Former England captain Chris Robshaw will know his fate on participating in Six Nations 2017 tournament on Monday when he meets a specialist to ascertain the extent of his shoulder injury.
The 30-year-old suffered the blow at the start of the second half in the Aviva Premiership game while playing for his club Harlequins against Worcester Warriors last weekend.
The 6 ft 2 in back-row will undergo a scan on weekend and in the probability of a surgery on his shoulder, he will be forced to miss England's Six Nations title defence.
"I'm seeing a specialist on Monday and will know a bit more after that," Robshaw told Press Association Sport.
"It's all up in the air at the moment and it's hard to know exactly where I stand. Once we get to Monday, we'll know the position we're in.
"It feels fine in everyday life but rugby isn't everyday life, that's the thing. It's got to be ready for rugby.
"We'll see if it settles down a bit before Monday and then take it from there and make a decision."
The injury problems has compounded for Eddie Jones' men with Mako and Billy Vunipola are already out of the tournament with knee injuries while Wasps captain Joe Launchbury is certain to miss out the tournament opener against France with a calf injury.
James Haskell and George Kruis are also doubtful starters while Dylan Hartley will have to prove his fitness to stake a claim on the side and Robshaw believes injuries are always part and parcel of the game.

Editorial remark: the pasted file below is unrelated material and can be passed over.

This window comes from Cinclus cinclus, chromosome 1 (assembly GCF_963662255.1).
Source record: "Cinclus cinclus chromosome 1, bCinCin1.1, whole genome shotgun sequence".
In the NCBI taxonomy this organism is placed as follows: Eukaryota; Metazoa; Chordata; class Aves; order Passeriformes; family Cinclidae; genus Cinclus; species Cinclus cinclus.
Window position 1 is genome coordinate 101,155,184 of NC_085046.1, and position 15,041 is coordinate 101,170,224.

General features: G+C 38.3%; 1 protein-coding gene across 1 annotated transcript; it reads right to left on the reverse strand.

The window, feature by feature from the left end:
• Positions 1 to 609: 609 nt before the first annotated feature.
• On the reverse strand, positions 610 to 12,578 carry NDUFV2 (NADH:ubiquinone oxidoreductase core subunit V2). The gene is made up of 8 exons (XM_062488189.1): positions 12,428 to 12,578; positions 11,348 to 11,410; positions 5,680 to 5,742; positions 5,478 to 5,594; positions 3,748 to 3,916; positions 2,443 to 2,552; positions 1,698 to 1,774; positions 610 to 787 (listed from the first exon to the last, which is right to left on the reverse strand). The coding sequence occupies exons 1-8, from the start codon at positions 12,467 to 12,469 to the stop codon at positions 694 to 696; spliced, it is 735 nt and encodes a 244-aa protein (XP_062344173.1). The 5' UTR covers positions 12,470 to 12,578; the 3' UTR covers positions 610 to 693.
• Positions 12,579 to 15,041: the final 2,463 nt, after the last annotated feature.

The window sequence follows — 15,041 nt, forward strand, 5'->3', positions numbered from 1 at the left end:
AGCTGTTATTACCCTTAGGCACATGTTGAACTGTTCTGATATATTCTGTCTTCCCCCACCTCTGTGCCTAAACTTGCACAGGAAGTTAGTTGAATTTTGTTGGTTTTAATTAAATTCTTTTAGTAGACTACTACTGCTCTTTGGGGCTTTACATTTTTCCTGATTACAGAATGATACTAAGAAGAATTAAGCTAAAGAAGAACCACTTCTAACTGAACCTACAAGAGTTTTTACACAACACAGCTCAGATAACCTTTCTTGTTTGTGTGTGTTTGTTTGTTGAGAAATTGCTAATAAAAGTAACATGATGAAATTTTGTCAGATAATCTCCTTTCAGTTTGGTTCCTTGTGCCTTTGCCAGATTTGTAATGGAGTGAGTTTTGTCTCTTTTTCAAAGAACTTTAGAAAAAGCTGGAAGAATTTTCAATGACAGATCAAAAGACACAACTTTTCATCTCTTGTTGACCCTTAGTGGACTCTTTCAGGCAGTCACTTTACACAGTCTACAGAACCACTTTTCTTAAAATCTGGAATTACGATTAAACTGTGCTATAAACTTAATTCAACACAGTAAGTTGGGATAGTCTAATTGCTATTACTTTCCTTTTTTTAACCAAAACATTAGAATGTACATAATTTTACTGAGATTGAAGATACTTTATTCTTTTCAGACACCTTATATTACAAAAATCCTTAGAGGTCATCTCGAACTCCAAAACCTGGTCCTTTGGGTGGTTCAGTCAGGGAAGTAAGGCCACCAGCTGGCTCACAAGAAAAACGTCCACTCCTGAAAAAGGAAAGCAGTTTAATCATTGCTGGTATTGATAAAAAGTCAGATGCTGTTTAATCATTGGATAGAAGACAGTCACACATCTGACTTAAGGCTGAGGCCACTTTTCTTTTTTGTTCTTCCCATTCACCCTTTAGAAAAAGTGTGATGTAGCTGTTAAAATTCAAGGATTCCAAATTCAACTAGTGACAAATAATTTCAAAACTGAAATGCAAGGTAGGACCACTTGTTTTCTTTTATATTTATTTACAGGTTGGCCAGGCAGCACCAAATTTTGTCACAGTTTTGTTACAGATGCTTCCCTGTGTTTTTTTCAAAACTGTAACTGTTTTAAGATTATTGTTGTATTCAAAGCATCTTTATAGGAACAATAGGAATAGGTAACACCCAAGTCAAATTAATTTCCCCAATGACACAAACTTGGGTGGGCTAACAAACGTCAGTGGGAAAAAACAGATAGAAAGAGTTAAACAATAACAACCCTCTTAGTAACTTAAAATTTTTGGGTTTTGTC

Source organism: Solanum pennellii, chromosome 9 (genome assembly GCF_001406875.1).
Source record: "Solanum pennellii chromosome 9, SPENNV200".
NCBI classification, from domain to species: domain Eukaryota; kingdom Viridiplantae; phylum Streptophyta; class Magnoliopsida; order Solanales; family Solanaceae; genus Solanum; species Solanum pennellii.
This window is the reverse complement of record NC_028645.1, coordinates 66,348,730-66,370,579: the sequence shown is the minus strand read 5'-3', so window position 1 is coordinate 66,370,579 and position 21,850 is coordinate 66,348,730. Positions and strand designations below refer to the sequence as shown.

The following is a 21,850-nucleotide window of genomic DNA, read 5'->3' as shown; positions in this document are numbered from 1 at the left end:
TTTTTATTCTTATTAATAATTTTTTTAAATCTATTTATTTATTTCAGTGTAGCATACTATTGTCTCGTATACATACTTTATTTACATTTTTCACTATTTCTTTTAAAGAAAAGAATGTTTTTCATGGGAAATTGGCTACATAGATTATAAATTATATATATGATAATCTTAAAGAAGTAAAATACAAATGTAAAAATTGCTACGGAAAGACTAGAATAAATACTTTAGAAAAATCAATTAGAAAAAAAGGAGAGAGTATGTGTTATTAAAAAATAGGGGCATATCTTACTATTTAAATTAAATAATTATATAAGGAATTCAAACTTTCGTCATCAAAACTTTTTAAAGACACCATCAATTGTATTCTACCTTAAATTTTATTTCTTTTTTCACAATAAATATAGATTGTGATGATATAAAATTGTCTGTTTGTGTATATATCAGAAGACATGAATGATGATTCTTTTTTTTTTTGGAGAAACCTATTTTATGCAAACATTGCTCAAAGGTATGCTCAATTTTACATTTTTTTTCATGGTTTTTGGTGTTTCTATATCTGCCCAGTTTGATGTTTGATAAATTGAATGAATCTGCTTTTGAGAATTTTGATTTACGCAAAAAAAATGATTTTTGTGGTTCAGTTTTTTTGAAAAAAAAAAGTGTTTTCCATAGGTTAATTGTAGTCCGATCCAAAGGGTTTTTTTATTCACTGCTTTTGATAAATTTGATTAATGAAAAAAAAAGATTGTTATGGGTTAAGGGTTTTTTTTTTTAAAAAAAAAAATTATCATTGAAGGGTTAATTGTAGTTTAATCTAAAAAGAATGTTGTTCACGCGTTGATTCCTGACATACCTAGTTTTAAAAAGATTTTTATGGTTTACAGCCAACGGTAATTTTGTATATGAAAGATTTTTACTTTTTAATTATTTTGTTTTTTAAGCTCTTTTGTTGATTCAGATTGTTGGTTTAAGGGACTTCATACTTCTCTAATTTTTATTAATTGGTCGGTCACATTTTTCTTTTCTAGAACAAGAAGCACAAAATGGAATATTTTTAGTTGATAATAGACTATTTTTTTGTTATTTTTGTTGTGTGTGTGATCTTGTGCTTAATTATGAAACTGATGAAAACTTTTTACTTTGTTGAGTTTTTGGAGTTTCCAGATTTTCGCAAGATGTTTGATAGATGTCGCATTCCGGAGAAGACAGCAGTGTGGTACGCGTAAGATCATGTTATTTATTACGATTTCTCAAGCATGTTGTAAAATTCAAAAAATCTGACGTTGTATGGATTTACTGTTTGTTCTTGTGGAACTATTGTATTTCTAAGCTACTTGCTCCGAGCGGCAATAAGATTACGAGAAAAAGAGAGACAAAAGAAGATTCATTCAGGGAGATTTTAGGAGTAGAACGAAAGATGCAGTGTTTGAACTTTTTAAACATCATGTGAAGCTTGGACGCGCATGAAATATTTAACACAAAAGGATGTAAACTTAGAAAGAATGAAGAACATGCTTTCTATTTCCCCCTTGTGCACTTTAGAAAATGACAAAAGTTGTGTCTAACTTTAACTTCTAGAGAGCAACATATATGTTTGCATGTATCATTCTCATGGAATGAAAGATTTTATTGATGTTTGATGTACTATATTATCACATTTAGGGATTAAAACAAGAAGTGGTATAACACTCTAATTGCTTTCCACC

"Injuries have always been part of the game, as they are in any sport or profession where you're pushing your body to the limit," Robshaw said.
"When you're playing a run of matches, you're putting it under stress and unfortunately things can happen.
"It's more about how you come back from injury and in the modern game we've come a long way, even from the time I first started playing professionally."
Robshaw also believes playing with positive mindset is reason behind England's success in the last one-year under Jones.
"When we were in Brighton, we spoke not about defending a Grand Slam but winning it. That's an exciting mindset to have," Robshaw said.
"It's a slightly different scenario to what anyone of us has been in before because none of us have had to defend being Grand Slam champions before.
"It's about going out there and playing with confidence and (head coach) Eddie Jones has given us that.
"We won all four in the autumn for the first time and were pretty pleased with that, but we felt we didn't play as well as we can so we know there's more to come."